A child with 3 genetic parents? It's a daunting possibility
What would be the moral implications of producing a child with three biological parents? The National Catholic Register offers a disturbing but thought-provoking analysis of that question—which, unfortunately, is no longer far-fetched.
Scientists in Oregon have discovered a way to transplant the nucleus from an egg supplied by one woman into an egg supplied by another donor. When fertilized by a man’s sperm and implanted in a woman’s womb, the resulting embryo would carry genetic material from three different people. The process, which would be carried out through in vitro fertilization, offers a means of overcoming mitochondrial disease.
Rebecca Taylor explains in her Register analysis that the scientists’ approach in this case is morally unacceptable for several reasons: because it involves in vitro fertilization, which separates procreation from the marital act; because it is dangerous to the unborn child; and because it involves genetic engineering, which opens the door to a host of frightening abuses.
Unfortunately the Church’s teachings do not dictate American public-policy decisions, as the rising popularity of in vitro fertilization proves. Federal officials could approve the creation of 3-parent embryos, citing the very legitimate need to counteract mitochondrial diseases as a justification. Indeed Taylor reveals that at least two children have already been born with genetic material from three donors!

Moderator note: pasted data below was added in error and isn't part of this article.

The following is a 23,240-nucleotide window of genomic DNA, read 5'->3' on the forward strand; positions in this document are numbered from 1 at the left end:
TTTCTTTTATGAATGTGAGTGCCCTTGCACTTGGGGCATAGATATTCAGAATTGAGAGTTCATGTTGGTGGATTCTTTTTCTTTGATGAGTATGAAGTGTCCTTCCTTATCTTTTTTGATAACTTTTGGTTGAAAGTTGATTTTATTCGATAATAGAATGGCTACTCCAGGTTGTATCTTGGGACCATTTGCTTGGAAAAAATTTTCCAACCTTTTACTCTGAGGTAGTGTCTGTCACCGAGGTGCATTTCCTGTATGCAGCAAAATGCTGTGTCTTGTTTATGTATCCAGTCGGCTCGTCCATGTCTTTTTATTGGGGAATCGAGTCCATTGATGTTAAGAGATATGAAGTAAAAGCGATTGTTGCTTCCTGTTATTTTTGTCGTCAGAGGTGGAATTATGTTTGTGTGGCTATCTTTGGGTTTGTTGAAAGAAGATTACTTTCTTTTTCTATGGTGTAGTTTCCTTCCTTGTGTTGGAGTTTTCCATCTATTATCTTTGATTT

Quite apart from the moral implications, these artificial-reproduction techniques could create some knotty legal problems. Would the courts recognize the woman who donated the nucleus as the sole legal “mother” of the child? What about the woman who donated the egg, containing the mitochondrial DNA? What are the legal implications of recognizing three parents for one child?
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